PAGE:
7 New Fitness Fads: Do They Really Work?
New Year’s resolution or not, you may forever be on the lookout for that new, miracle fitness technique that will help you lose those extra pounds quickly and permanently. Unfortunately most fitness fads don’t usually work, at least not as well as they appear on television. Keep reading as we take a look at some of the recent fitness trends on the market today . . . you can decide for yourself which ones you’d like to try (or skip).
There are some crazy fitness fads out there that have been touted by celebrities and fitness gurus alike. While some of them actually work to get you fit, others can range from being a waste of time (and money) to actually causing damage. Here are seven of the latest fitness trends and what doctors and other experts are saying about them:
1. Hula-Hooping With Weights
This is one of the latest fitness fads and entails hula-hooping, a craze of the 1950s, with weighted hoops to trim the stomach muscles. While this fad may seem a bit crazy, popular singer Beyonce says that she does it to stay slim. Doctors have weighed in on this fad and say that it is an effective form of cardiovascular exercise and can help with weight loss, but that there is no need to use weighted hula hoops as they can cause back injuries. You can get the same results from a regular hula-hoop.
This form of exercise is touted by movie star Kate Hudson, who states that not only is it useful in the bedroom but it can help women stay thin. Doctors disagree and suggest that anything that involves wearing 7-inch spike heels is not good for any woman, especially when exercising. They add that doing so can actually cause harm to your ankles and feet. However, if you wear proper attire this type of exercise can strengthen your core and provide cardiovascular benefits. Just make sure you go for sneakers instead of stilettos!
The Bodyblade approach involves lifting a bar over your head and shaking to exercise your trunk muscles. Doctors say that this exercise can be helpful for physical therapy, but it appears to be another fad that does not have clear fitness benefits. However, they also say that there is no harm in performing this exercise.
4. Aerial Aerobics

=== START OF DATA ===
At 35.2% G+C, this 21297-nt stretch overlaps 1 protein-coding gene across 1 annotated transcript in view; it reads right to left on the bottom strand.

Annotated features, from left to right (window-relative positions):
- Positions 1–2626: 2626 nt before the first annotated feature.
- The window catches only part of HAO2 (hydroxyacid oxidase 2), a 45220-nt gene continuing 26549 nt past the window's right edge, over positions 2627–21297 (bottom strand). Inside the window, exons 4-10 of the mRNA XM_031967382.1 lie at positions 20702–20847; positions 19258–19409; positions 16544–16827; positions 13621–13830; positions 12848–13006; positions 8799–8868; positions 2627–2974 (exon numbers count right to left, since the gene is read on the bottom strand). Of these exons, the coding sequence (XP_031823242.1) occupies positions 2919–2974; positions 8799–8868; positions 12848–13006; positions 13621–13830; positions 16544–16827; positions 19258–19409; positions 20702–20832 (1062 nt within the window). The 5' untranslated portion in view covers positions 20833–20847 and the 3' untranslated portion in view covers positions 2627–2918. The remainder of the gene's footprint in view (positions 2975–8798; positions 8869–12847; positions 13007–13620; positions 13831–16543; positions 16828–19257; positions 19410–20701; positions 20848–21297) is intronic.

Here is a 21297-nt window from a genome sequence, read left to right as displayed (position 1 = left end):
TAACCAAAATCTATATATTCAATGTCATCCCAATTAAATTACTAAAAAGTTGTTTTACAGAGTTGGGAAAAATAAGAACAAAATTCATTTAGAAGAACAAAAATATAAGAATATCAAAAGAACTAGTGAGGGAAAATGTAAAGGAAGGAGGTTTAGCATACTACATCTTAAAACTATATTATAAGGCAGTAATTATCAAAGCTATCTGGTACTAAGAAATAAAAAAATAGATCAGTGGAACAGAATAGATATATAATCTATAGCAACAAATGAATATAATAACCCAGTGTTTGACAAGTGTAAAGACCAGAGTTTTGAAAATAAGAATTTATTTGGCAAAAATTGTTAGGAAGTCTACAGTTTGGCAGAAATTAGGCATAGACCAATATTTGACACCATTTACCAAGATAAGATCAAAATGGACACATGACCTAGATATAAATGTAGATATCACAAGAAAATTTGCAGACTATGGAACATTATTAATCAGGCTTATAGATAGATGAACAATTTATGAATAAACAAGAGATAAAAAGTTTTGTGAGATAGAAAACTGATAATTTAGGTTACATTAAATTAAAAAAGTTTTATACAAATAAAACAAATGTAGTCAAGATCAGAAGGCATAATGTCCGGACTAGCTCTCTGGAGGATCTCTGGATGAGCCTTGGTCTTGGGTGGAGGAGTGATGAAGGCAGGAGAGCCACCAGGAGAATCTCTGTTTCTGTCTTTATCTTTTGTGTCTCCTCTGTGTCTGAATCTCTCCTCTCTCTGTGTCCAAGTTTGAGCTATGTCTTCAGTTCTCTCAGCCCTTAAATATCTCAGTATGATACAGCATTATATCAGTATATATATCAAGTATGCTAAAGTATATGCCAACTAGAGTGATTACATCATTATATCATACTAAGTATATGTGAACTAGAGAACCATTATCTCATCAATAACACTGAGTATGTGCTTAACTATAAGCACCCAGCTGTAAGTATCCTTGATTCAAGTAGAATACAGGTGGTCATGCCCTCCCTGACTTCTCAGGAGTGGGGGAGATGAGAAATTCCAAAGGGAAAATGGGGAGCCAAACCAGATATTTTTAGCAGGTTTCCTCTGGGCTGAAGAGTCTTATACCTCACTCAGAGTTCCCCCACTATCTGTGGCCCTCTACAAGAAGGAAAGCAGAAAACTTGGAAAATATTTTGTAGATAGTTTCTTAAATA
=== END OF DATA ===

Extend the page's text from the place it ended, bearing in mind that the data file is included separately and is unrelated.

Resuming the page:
Aerial Aerobics are a take-off of the Cirque du Soleil troop and involves exercising with a hammock to hold you above the ground. It may be fine for someone who is in good shape, but impossible for someone who is out of shape or uncoordinated. Doctors say that it is far from easy and is more likely to turn you off of exercising than anything else.
5. Wind-Relieving Asana
This interesting exercise involves expelling gas from your system using yoga techniques. Essentially, you lay on your back and work to expel excess gas from your body . . . with a group of others in your Asana class. Maybe it’s just me, but do you really want to expel gas from your body in a group session? Perhaps a diet rich in fiber is a better choice than this fad.
6. Wii Ski Jump
The Wii Fit games have been all the rage lately, and Wii Ski Jump is no exception (a ski jumping practice that is performed using the Wii game system). If you do this exercise correctly, you can actually tone up the muscles in your buttocks and legs. Not to mention that it’s kind of fun to “ski” in your living room!
7. Dorm Room Workouts
This type of exercise is encouraged for college students and involves spending at least 20 minutes running around the dormitory. College students often end up gaining weight when they go away to school due to a combination of poor eating habits and too little exercise (and possibly too much beer). While this fad may be a good start, it must also be combined with smart eating habits and a little more exercise to be effective.
If you’re interested in picking up a new exercise habit, you might want to think twice before investing too much money in the ones above. Remember – the best exercise for you is one that gets your heart rate up, works your entire body and that you can do on a regular basis. And it helps if you enjoy doing it as well!